To our community, As the global effect of COVID-19 continues to evolve, Ancestry is committed to the health and safety of our employees and members and serving our community. Our hearts go out to anyone in our worldwide family who may be affected by COVID-19.  I believe it’s important that we approach this time of Read More

The post A note from Ancestry’s CEO appeared first on Ancestry Blog.

Wednesday CoronaBuzz, May 13, 2020: 35 pointers to new resources, useful stuff, research news, and more.

Apologies. Family stuff. Also I’m really tired. Wash your hands and stay at home as much as you can. Please be careful. I love you.


From HAW Hamburg and a press release translated from German to English: COVID-19: HAW Hamburg coordinates database with therapy literature. “In order to provide medical personnel with information on the latest literature on the subject of COVID-19, HAW Hamburg has launched the project “COVID-19 Scientific Research Database on Treatment Options” (COVID-TREAT). As part of the project, scientific literature on the treatment of COVID-19 is collected and made available online. Almost 30 universities and research centers have so far joined the concept.” When I went to the landing page of the database, it was in English.


GlobeNewswire: JAPAN HOUSE Los Angeles Launches Virtual Programming Featuring Their Most Popular Series on Manga Art, Food, Film & Flower Arranging (PRESS RELEASE). “JAPAN HOUSE Los Angeles, the premier Japanese cultural destination in the heart of Hollywood, is launching a virtual program featuring their most popular education and entertainment workshops, including expanded content, to enjoy at home during its temporary closure.” Cooking, Manga, flower arranging…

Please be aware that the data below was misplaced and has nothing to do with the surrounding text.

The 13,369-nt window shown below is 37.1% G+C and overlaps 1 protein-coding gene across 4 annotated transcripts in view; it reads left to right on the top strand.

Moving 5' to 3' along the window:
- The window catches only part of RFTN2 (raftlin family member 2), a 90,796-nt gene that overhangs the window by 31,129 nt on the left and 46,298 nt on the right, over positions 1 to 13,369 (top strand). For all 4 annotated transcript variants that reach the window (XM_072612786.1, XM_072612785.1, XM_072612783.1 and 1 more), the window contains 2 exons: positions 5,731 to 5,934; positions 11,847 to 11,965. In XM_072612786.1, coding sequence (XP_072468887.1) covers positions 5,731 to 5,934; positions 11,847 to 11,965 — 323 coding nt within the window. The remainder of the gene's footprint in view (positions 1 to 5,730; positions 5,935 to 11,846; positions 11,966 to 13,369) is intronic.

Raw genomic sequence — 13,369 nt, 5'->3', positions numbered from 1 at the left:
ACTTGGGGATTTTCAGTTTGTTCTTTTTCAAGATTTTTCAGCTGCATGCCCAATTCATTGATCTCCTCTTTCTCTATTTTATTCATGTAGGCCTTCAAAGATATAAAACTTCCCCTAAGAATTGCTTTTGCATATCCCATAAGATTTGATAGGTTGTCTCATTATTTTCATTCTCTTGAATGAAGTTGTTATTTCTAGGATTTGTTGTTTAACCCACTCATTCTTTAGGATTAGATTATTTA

Wanted in Rome: Rome: Keats-Shelley House launches digital archive. “The Keats-Shelley House Museum and Library in Rome has launched its new digital collections of manuscripts and art celebrating the lives and works of the Romantic poets John Keats and Percy Bysshe Shelley. The launch of the museum’s new website and online collection coincides with the start of Keats-Shelley 200, a three-year programme of events, exhibitions and activities in the UK and Italy in celebration of the poets’ extraordinary works.”

New Jersey Family: We’re Giving You Exclusive Access to A New COVID-19 Book for Kids. “Stories have always been an important teaching tool for our kids. When it comes to explaining COVID-19 to children, we could use more resources. Thanks to a grant from Northwestern University, teachers can download a free copy of The Class That Can: Coronavirus by Riya Jain and JJ Vulopas. The book features the ‘Class That Can,’ a group of third graders who are remotely learning during the novel coronavirus. The class is excited to learn from their teacher, Mrs. Can, and her friends Kenneth Fox, MD and Ruchi Gupta, MD, both of whom are real-life pediatricians.” It looks like all you need to do is submit your name and email address BUT I cannot find any privacy policy beyond the statement, “We respect your privacy,” which, um, yeah.